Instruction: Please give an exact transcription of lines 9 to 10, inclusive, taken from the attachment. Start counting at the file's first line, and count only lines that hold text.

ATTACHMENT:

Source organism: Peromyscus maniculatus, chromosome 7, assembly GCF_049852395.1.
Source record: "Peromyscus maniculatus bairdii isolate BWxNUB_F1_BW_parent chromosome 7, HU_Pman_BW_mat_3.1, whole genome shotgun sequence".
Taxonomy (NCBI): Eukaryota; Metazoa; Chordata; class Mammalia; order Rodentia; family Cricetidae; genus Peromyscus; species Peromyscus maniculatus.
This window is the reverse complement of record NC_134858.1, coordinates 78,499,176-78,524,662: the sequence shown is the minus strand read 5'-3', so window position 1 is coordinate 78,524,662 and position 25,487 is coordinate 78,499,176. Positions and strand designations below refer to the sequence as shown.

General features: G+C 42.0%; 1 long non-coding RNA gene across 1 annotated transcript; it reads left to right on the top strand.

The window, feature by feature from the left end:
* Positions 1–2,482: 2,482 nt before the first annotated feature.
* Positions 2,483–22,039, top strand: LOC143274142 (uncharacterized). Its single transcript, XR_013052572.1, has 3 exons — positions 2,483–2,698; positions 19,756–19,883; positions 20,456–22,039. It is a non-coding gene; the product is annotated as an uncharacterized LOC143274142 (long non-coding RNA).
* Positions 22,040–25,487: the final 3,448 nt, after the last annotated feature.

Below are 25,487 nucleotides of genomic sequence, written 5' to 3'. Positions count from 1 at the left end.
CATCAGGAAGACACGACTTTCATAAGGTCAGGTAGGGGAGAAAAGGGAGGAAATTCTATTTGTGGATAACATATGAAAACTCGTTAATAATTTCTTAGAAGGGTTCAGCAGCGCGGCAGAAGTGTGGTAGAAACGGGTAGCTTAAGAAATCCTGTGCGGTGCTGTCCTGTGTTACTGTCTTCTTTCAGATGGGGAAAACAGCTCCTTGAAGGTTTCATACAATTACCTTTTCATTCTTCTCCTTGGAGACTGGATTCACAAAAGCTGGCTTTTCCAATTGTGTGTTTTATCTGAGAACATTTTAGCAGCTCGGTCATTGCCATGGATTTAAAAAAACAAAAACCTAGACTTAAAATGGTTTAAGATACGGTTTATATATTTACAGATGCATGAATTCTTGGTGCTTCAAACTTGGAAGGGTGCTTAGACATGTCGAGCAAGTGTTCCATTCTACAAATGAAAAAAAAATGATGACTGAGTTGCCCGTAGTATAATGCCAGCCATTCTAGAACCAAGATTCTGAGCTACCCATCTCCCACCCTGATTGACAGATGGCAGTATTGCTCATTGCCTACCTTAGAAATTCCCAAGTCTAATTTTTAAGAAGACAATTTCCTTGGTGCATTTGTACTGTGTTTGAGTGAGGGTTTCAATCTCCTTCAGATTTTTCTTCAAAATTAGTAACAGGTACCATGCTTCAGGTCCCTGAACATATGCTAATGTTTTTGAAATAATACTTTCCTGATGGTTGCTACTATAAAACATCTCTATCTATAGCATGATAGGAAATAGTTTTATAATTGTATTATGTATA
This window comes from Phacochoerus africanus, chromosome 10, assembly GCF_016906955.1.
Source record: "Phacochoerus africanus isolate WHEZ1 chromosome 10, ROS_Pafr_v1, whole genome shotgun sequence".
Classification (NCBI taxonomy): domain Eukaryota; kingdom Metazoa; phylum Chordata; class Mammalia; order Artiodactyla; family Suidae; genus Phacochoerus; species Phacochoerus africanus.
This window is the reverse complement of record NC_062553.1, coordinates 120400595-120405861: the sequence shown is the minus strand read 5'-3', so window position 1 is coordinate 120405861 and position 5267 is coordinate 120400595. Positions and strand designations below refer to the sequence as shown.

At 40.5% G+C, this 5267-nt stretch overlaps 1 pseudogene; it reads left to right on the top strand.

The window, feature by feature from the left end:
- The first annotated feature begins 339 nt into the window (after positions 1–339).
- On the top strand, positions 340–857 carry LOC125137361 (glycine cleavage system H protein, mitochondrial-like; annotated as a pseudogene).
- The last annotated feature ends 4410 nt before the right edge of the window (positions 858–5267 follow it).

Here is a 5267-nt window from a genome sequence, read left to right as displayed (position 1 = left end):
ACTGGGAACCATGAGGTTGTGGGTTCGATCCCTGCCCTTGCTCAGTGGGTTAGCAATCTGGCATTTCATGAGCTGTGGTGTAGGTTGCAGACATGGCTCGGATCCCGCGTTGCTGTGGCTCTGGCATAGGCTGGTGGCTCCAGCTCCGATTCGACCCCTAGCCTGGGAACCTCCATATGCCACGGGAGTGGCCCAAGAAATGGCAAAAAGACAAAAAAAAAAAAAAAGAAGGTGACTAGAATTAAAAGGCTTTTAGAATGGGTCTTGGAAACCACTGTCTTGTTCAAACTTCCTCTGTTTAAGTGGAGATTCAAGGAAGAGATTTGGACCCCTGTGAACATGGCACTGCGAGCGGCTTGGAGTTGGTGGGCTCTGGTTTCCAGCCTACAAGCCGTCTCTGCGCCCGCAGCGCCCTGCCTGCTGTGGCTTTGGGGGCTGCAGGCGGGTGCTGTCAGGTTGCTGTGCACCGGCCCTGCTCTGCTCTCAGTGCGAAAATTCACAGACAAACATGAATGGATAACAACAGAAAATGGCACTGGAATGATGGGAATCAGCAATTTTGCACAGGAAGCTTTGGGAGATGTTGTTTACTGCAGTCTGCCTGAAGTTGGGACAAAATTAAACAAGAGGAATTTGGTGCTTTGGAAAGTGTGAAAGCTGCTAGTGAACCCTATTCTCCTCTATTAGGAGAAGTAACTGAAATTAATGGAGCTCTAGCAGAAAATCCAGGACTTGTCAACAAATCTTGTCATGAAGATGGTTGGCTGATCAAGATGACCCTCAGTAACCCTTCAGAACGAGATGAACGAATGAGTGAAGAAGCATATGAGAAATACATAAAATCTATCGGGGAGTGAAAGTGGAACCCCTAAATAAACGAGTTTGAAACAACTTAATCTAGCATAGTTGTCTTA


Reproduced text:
* Positions 22,040–25,487: the final 3,448 nt, after the last annotated feature.

Below are 25,487 nucleotides of genomic sequence, written 5' to 3'. Positions count from 1 at the left end.